(Hg) Mercury NMR

Safety note: Some of the materials mentioned here are very dangerous. Ask a qualified chemist for advice before handling them. Qualified chemists should check the relevant safety literature before handling or giving advice about unfamiliar substances. NMR solvents are toxic and most are flammable. Specifically, mercury salts are very toxic: wear protective gloves and work in a hood. Dimethyl mercury and other organomercuries are very toxic (LD50 Me2Hg, 0.1 mL!): wear protective clothing and work in a hood. Latex gloves do not provide protection. Highly resistant laminate gloves (SilverShield or 4H) should be worn under a pair of long-cuffed, unsupported neoprene, nitrile, or similar heavy-duty gloves. One drop can kill.

Mercury NMR

Mercury (Hg) has two NMR active nuclei, 199Hg and 201Hg. 199Hg is a low sensitivity spin-½ nucleus that yields sharp signals over a very wide chemical shift range. 201Hg a quadrupolar low sensitivity nucleus that yields signals too broad to be observed with a high-resolution NMR spectrometer even for small molecules such as dimethyl mercury. Therefore, 199Hg is the mercury nucleus of choice. 199Hg-NMR is used for the study of mercury compounds, their structure, dynamics and conformation. It is also used for biological binding studies using its relaxation effects.

Each type of mercury compound has its characteristic chemical shift range (fig. 1).

Fig. 1. Chemical shift ranges for mercury NMR

Chemical shifts of mercury

199Mercury NMR

199Hg yields sharp signals (fig. 2) and is more sensitive than 201Hg. Therefore 199Hg is the mercury nucleus of choice.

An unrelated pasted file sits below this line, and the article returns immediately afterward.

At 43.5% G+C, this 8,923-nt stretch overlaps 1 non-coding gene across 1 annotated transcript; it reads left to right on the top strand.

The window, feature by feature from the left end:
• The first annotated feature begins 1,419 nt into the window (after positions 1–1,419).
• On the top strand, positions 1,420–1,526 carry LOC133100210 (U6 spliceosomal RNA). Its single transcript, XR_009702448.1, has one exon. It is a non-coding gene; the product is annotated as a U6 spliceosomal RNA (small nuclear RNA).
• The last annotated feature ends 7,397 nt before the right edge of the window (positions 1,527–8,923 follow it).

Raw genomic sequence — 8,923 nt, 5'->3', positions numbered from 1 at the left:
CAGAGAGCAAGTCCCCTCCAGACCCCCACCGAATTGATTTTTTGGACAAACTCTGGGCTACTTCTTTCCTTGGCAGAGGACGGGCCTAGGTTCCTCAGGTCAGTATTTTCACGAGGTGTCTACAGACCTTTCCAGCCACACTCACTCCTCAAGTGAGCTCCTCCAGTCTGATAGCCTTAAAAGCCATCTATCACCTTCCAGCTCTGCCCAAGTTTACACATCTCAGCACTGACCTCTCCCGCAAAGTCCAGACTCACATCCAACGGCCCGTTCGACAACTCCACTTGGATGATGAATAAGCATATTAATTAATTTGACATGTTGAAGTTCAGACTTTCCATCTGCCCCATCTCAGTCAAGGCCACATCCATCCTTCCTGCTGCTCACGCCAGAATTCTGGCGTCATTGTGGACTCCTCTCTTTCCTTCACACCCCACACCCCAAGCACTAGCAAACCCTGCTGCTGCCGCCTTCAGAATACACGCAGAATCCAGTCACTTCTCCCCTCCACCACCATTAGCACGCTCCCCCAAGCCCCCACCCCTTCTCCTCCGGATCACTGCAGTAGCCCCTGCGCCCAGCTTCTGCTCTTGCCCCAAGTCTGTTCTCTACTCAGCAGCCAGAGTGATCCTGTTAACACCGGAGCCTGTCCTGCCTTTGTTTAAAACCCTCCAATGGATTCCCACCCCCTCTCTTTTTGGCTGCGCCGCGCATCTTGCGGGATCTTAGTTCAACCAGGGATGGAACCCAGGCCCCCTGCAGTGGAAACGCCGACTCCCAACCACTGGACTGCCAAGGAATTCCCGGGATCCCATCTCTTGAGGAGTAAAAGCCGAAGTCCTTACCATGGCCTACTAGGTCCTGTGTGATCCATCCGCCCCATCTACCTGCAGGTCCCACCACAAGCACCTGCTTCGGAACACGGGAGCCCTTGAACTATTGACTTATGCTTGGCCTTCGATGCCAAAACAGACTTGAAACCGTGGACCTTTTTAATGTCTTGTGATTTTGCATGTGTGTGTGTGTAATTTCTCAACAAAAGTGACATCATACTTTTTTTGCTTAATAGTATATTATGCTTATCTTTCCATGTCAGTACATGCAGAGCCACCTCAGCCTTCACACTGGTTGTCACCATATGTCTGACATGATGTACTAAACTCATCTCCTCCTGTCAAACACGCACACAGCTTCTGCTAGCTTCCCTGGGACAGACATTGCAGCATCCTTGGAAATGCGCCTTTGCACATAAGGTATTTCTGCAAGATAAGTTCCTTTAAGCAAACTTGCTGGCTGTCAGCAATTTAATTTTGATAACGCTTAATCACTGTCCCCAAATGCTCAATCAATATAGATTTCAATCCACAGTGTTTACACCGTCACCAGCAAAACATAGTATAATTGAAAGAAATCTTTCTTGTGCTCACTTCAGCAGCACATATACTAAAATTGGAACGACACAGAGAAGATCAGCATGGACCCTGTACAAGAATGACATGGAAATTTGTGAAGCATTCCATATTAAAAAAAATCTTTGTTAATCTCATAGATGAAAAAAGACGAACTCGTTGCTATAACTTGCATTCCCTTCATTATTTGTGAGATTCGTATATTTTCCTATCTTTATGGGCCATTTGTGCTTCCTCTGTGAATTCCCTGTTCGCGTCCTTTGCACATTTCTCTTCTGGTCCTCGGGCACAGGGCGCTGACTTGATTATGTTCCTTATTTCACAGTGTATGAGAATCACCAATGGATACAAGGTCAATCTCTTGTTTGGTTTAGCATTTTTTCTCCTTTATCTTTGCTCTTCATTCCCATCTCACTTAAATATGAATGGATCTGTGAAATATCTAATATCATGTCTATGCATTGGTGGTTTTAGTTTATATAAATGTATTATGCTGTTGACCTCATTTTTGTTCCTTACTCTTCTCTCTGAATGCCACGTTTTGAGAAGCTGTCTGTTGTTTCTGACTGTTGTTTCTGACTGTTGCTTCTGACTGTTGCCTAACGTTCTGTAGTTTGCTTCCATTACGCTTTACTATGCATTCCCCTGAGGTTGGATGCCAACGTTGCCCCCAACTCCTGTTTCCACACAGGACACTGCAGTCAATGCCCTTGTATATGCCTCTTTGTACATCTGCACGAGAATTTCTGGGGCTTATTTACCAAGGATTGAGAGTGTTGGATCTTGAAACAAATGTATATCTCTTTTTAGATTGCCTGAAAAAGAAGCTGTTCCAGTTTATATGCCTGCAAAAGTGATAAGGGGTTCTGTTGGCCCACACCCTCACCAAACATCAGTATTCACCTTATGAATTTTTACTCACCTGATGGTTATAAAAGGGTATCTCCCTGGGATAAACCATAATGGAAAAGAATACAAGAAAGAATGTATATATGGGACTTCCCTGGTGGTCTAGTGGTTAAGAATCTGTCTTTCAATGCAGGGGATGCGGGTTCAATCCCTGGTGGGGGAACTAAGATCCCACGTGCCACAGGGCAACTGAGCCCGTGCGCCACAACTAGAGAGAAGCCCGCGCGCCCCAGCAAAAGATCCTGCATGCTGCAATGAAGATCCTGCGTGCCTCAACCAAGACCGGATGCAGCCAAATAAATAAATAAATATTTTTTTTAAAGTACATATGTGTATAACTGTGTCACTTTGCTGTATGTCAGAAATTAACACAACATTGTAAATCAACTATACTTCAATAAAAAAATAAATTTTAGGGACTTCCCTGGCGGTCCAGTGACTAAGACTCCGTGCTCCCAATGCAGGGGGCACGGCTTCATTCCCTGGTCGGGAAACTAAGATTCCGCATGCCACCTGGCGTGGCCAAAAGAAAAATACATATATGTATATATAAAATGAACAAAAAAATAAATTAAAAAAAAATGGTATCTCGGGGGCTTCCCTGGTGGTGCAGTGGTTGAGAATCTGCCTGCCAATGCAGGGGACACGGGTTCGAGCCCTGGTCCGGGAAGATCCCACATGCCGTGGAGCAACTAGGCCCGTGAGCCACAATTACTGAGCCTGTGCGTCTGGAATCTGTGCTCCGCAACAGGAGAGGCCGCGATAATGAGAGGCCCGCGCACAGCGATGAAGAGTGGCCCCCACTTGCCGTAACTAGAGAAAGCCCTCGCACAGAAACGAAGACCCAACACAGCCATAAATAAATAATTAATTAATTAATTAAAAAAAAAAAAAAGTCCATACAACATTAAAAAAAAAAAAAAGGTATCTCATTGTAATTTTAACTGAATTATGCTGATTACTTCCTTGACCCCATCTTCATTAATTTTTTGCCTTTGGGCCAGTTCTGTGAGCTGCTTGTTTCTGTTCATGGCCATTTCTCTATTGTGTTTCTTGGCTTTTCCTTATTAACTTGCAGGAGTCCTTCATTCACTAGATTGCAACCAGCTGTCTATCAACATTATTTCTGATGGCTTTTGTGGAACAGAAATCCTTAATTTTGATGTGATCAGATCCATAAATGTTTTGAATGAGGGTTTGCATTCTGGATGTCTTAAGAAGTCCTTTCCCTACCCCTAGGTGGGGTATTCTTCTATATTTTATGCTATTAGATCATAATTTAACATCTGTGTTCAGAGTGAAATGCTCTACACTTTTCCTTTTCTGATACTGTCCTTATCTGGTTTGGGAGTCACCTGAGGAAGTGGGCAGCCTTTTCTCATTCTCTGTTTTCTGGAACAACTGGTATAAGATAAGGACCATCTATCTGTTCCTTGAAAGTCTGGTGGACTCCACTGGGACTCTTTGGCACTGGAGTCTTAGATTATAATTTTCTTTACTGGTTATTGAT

Fig. 2. 199Hg-NMR, proton decoupled, of Me2Hg (neat)

199Hg spectrum

199Hg couples with many nuclei. Two-bond 1H-199Hg couplings are between 100 and 270 Hz (figs. 3 and 4). One-bond couplings to 13C are between 600 and 3000 Hz (figs. 5 and 6), two-bond from 70 to 130 Hz and three-bond 100 to 220 Hz.

Fig. 3. 199Hg-NMR of Me2Hg (neat) showing proton coupling

199Hg spectrum coupled to proton

Fig. 4. 1H-NMR of Me2Hg (neat) showing coupling to 199Hg

1H spectrum coupled to 199Hg

Fig. 5. 199Hg-NMR of Me2Hg (neat) showing coupling to 13C

199Hg spectrum coupled to 13C

Fig. 6. 13C-NMR of Me2Hg (neat) showing coupling to 199Hg

13C spectrum coupled to 199Hg

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Properties of 199Hg

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PropertyValue
Spin1/2
Natural abundance16.87%
Chemical shift range3500 ppm, from -3000 to 500
Frequency ratio (Ξ)17.910822%
Reference compoundMe2Hg (neat)
Linewidth of reference2.6 Hz
T1 of reference0.5 s
Receptivity rel. to 1H at natural abundance1.00 × 10-3
Receptivity rel. to 1H when enriched5.93 × 10-3
Receptivity rel. to 13C at natural abundance5.89
Receptivity rel. to 13C when enriched34.9

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201Mercury NMR

201Hg is a quadrupolar nucleus that yields signals too broad cannot be observed on a high resolution NMR spectrometer even for small molecules such as Me2Hg. 201Hg is also less sensitive than 199Hg. Therefore, 201Hg is not the mercury nucleus of choice for NMR. Because it is unobservable, we have no useful experience of 201Hg-NMR in our laboratory.

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Properties of 201Hg

(Click here for explanation)

PropertyValue
Spin3/2
Natural abundance13.18%
Chemical shift range3500 ppm, from -3000 to 500
Frequency ratio (Ξ)6.611583%
Reference compoundMe2Hg (neat)
Linewidth of reference>40000 Hz
T1 of reference<0.00002 s
Receptivity rel. to 1H at natural abundance1.97 × 10-4
Receptivity rel. to 1H when enriched1.49 × 10-3
Receptivity rel. to 13C at natural abundance1.16
Receptivity rel. to 13C when enriched8.80
Linewidth parameter2000 fm4

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References

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